Tuesday, May 8, 2012

State of Fear

The Book: State of Fear, by Michael Crichton (Harper, 2009).
Why You Should Care: If you can get past the clunky story line and political posturing, there are some interesting observations on society, mass psychology, and what drives demand for some goods and services.
Regular readers of my contributions to this blog (and I am assuming there are at least some such readers, though I suspect many of them are probably close relatives), if they have been paying attention at all, will know that my reading habits tend heavily toward non-fiction. Things that really happened, and people who really exist or have existed, are just more interesting to me than fictional characters. My apologies to my children and others of their generation, whose early years were shaped by stories of an imaginary wizardry school and its denizens.
Occasionally, though, I feel the need to take a breather, which typically means something by Tom Clancy, John Grisham, Colin Dexter, or even Charles Dickens (if I am in an appropriately Victorian frame of mind). That said, I’ve been known to indulge from time to time in a technology/science-fiction thriller from the pen or word processor of the late Michael Crichton. For my money (well, the truth be told, I usually take the books out of the library), Crichton usually can put together a pretty good page-turner.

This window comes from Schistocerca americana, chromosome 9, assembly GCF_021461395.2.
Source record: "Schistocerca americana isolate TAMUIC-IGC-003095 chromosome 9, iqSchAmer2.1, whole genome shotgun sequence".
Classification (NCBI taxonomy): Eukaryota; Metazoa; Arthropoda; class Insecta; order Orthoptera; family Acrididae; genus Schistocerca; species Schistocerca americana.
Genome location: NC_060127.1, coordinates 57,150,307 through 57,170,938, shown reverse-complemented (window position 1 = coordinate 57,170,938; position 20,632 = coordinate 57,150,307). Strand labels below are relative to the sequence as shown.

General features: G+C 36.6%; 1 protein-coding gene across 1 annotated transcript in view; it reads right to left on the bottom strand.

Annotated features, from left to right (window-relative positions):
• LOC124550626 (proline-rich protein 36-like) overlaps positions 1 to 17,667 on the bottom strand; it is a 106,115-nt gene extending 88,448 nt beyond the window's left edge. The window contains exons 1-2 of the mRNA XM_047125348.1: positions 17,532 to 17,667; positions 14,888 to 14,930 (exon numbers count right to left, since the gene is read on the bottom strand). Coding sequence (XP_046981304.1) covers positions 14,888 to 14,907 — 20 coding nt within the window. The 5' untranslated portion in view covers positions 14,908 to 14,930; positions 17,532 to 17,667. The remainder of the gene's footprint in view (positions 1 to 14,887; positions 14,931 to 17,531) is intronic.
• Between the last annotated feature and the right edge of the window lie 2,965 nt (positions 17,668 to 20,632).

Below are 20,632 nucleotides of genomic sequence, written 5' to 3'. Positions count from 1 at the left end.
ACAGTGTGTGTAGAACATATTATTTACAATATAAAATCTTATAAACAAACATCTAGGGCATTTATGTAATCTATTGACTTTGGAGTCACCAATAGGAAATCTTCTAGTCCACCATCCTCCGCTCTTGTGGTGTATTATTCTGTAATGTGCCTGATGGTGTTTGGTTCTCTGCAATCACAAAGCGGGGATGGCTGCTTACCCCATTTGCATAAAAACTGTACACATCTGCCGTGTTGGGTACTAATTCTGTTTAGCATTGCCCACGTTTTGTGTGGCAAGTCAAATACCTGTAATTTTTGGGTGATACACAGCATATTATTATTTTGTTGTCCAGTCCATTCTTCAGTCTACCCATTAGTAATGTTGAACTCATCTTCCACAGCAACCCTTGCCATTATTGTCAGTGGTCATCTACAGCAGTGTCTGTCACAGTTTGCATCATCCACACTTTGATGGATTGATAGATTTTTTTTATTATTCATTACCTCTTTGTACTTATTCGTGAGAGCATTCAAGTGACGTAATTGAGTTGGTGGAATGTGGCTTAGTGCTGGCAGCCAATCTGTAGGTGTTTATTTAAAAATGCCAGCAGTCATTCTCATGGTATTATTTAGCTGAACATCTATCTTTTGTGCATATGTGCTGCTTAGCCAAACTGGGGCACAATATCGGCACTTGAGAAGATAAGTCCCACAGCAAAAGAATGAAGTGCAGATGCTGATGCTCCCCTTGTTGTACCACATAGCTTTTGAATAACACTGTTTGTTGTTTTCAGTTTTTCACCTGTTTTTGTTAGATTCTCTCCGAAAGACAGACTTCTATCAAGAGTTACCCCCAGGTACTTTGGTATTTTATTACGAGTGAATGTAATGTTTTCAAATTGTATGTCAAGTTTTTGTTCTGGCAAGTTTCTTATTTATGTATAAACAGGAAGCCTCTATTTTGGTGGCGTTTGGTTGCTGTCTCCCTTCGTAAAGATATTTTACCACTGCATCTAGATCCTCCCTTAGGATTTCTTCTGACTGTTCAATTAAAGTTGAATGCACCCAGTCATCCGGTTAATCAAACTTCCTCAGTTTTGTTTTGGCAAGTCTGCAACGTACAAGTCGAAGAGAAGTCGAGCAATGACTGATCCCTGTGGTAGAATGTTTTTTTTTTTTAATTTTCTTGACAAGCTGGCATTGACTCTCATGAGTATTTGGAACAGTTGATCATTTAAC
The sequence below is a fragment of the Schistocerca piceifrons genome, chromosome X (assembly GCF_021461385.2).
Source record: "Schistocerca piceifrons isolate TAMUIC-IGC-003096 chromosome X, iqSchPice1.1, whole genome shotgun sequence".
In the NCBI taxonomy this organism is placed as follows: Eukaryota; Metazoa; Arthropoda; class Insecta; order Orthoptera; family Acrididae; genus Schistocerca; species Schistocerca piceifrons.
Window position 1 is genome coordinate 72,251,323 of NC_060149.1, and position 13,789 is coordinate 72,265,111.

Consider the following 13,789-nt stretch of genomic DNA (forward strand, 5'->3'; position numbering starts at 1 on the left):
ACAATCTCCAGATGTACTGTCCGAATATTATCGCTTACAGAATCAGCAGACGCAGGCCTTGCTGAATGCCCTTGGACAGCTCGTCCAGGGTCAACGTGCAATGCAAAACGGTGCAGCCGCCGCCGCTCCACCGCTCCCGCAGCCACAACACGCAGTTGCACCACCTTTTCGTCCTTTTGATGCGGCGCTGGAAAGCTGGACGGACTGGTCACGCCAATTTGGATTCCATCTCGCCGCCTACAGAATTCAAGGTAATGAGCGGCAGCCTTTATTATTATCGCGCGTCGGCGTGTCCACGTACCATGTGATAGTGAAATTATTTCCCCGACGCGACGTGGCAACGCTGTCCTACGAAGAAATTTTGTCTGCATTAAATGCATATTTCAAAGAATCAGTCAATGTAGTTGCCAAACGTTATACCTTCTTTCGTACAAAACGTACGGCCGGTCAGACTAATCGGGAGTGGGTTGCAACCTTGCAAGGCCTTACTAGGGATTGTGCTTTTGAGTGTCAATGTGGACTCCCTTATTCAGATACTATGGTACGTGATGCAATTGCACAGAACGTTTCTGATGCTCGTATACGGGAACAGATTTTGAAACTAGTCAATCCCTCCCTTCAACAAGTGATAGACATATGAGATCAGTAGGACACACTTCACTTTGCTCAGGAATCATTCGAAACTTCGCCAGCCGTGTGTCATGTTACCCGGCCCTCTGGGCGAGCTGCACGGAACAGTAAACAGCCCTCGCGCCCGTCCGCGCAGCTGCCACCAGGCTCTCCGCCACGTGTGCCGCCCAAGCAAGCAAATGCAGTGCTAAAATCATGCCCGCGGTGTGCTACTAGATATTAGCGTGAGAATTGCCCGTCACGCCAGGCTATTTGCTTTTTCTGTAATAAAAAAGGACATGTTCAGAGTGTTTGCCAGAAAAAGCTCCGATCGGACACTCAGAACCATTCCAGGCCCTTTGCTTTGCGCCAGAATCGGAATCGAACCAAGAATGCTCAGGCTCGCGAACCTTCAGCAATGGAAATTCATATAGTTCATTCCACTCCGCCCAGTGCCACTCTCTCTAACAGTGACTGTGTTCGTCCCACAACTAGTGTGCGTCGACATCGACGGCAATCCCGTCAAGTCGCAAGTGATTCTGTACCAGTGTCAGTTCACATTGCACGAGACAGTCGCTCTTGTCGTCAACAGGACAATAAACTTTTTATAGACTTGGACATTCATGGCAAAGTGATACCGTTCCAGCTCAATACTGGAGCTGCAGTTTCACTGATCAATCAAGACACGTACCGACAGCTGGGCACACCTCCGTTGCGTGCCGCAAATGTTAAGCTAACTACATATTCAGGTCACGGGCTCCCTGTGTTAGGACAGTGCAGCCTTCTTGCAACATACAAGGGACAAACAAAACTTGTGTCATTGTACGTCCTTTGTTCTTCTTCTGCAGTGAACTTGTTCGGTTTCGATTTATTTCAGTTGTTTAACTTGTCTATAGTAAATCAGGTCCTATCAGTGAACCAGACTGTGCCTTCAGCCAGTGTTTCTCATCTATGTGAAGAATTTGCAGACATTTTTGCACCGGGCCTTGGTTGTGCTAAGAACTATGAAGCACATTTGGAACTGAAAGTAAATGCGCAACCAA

Usually, but not always. His stories about DNA-engineered dinosaurs, deadly extraterrestrial microorganisms, and time travel really rocked, but he gets a little preachy in State of Fear, which centers on global warming and extremist environmental groups. His premise is that environmental groups, to justify their own existence and to prey on the generally held belief that global warming is a real and dangerous phenomenon, conspire to trigger real catastrophes. This is interesting enough, but Crichton delivers the story with loads of factual references, charts, and footnotes. It’s better than reading a public offering prospectus, but still…
Anyway, you need not take a position on global warming to find Crichton’s sociological observations interesting and, yes, potentially useful to entrepreneurs. Maybe the title gives you a clue. If not, Crichton’s central idea is that the most efficient method of social control is to keep everyone in a constant state of fear.
The Cold War is over, or at least it doesn’t continue in the form that many of us grew up with in the middle decades of the last century, so something has to fill the vacuum. A corollary to this is that, in all things, perception is key. Many products exist only to lessen our anxiety about perceived threats that, in reality, are not very likely to occur.
Now, where is that African killer bee spray? I must have left it in my backyard bomb shelter.

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